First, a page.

The AI in GPL is very aggressive. The AI cars will try to pass you if you make the slightest mistake. The AI also gets faster on the track as you get faster. During a race an AI car will analyze where you are the slowest on the track and try to pass you in that area on the next lap. I think the AI in GPL is the best I have ever seen, but it is not perfect. Some times cars will cut over into your path or hit you from behind. The cars are very aggressive and require you to be very careful. If an AI car thinks it has the pass, it will pass them move over. You have to let the AI car have the line just as real racers would do. This means you have to slow down and give the AI car the pass. This is the same courtesy that real racers would use but many people do not know this. They will just end up being run off the road and blame the computer for it. There is one disadvantage with the AI cars. They are so good that beginners will not have a chance. Nascar 3 has a feature that allows users to adjust the speed of the AI cars. In GPL that is not an option. There is a free program you can download to adjust the speed of the AI. It is just a shame that Papyrus did not put that option into the game.


The interface in GPL is very simple to use. Essentially boxes are checked or left blank depending on what options you want to enable. Graphics can be turned on and off to help with the frame rate. There is a slider bar for how many sounds are enabled in the game. There is a slider bar for linearity of the steering too. One feature that is really useful is the slider bar for the draw ahead of the graphics. This option has a dramatic effect on the frame rate. Each section of the options such as sound, graphics, and controls has its own page in the game. Any option can be changed while you are in the game too. The only exception to this is the video card. If you change the video card the new setting will take effect when the GPL is restarted.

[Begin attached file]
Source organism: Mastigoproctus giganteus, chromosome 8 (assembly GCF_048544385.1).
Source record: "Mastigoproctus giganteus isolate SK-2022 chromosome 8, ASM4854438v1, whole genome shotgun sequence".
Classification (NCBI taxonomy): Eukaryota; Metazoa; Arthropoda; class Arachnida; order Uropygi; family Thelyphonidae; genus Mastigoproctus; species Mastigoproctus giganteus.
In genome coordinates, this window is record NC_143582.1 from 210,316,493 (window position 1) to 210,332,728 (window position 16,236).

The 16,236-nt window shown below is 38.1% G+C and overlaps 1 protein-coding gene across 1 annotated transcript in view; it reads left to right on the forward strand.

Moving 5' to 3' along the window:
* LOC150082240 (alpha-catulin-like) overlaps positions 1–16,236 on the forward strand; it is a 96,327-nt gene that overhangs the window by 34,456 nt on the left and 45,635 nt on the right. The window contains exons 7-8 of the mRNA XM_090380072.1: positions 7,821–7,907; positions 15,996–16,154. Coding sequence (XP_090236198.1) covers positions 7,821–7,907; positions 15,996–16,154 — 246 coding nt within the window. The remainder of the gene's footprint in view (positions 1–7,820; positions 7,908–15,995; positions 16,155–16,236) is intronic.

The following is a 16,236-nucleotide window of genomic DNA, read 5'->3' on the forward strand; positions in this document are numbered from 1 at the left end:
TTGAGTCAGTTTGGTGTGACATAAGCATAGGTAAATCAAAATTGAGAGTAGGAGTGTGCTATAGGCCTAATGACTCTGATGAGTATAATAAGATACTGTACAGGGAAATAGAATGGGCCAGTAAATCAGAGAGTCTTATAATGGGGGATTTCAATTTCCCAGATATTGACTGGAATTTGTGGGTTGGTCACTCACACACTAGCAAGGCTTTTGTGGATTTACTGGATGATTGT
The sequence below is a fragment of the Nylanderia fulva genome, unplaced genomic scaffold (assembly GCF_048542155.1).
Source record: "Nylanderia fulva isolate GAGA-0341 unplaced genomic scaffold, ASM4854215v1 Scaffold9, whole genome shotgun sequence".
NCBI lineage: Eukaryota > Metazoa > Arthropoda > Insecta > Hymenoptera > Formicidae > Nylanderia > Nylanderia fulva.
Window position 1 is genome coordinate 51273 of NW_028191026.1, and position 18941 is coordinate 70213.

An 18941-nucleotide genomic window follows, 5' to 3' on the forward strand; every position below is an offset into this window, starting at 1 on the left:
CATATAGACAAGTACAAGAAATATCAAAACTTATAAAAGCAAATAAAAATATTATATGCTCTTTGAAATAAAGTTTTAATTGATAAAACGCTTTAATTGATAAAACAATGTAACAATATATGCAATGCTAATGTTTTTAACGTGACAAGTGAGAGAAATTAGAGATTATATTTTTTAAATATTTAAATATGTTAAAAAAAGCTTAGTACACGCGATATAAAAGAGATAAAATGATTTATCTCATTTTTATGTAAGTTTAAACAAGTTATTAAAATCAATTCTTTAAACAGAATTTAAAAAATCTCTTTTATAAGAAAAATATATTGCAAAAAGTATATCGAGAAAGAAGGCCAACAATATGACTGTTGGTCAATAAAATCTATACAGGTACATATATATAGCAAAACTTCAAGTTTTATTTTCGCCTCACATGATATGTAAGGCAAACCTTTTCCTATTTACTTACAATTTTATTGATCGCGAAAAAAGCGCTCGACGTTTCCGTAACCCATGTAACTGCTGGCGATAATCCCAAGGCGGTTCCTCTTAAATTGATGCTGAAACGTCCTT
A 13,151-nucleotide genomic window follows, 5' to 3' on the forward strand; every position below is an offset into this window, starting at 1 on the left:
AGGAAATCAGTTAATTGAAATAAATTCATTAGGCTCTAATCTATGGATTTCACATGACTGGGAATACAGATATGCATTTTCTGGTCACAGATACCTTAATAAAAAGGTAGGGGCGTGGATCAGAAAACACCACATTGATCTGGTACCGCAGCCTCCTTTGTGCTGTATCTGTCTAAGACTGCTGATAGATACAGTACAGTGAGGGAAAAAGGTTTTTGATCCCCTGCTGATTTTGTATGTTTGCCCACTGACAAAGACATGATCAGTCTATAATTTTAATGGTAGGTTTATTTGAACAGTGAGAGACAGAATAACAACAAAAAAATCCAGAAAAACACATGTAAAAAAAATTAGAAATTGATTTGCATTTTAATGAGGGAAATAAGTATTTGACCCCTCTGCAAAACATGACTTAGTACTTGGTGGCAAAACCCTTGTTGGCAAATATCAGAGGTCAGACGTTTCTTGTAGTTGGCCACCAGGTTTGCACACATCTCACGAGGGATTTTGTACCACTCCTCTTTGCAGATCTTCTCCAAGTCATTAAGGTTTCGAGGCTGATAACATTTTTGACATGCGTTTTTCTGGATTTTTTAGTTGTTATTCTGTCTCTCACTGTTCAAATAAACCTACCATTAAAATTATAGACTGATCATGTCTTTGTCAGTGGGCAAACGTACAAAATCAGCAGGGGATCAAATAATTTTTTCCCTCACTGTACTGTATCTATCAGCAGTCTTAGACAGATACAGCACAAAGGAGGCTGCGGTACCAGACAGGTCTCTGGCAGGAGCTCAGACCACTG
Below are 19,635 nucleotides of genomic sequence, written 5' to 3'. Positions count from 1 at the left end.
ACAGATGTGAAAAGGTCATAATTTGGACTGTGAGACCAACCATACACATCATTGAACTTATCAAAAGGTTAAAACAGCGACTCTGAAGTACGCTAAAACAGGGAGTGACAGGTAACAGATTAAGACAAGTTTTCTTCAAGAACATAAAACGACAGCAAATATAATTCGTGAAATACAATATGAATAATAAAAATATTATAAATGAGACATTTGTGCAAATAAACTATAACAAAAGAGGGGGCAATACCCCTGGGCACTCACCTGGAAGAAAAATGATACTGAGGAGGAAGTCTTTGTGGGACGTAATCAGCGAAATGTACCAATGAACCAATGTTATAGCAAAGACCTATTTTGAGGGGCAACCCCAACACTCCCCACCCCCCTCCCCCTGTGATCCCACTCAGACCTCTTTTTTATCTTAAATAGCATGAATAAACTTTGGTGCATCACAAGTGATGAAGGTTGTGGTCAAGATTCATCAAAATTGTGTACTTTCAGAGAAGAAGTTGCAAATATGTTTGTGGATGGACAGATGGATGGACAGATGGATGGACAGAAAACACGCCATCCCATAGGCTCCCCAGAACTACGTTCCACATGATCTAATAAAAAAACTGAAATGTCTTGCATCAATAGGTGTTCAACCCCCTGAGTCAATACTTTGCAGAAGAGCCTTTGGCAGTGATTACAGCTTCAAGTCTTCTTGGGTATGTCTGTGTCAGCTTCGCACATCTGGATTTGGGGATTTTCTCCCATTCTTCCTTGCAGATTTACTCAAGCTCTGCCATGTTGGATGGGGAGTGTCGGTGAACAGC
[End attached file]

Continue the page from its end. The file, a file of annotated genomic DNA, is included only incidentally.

I am sure this is the section you have been waiting to read. Its nice that GPL has all those above options, but what is it like to drive? After all this is a driving game or should I say simulation? In this case simulation is the only word that would be appropriate to describe GPL. This game is for people who want ultimate realism. When I first started to drive the cars in the game, I noticed that there were categories of cars available. There is a trainer, advanced trainer and Grand Prix. Which do you think I went for? Well, if you guessed Grand Prix you would be correct. After pulling out of the pits I gave the car a healthy amount of gas. That is when I realized this simulation was different. The back end of the car broke loose and I did a 360. I realized this is no arcade game. As a matter of fact there are no arcade settings. You drive like the big boys or not at all. Even after going down the straight and getting into third gear I realized that I could still spin the back tires. I had to SQUEEZE the throttle. Upon coming into the first turn, I hit the brakes. That was a mistake. The brakes locked up and I went into a violent spin. The car hit the embankment and flipped over the fence. The grand Grand Prix cars have 400 horse power and weigh only 1200 pounds. Not to mention the fact that tires back in 1967 were hard as rocks. I am not trying to scare you or dissuade you from getting this game. That was over a year ago and now I only wreck occasionally. I just want to impress upon you that Papyrus’s ultimate goal for this simulation was realism. This game is hard, but heck, racing cars is hard. I truly believe GPL to be the most realistic driving game you can buy period. If you have the patience and the time, GPL is also the most satisfying to drive. You have to have true driving skills to keep the cars on the road and turn fast lap times. This is where GPL falls short. There is not enough driving aids for the beginner. I think Papyrus really limited their market buy not putting more aids to help the beginner in the game. The casual gamer will get too frustrated and give up.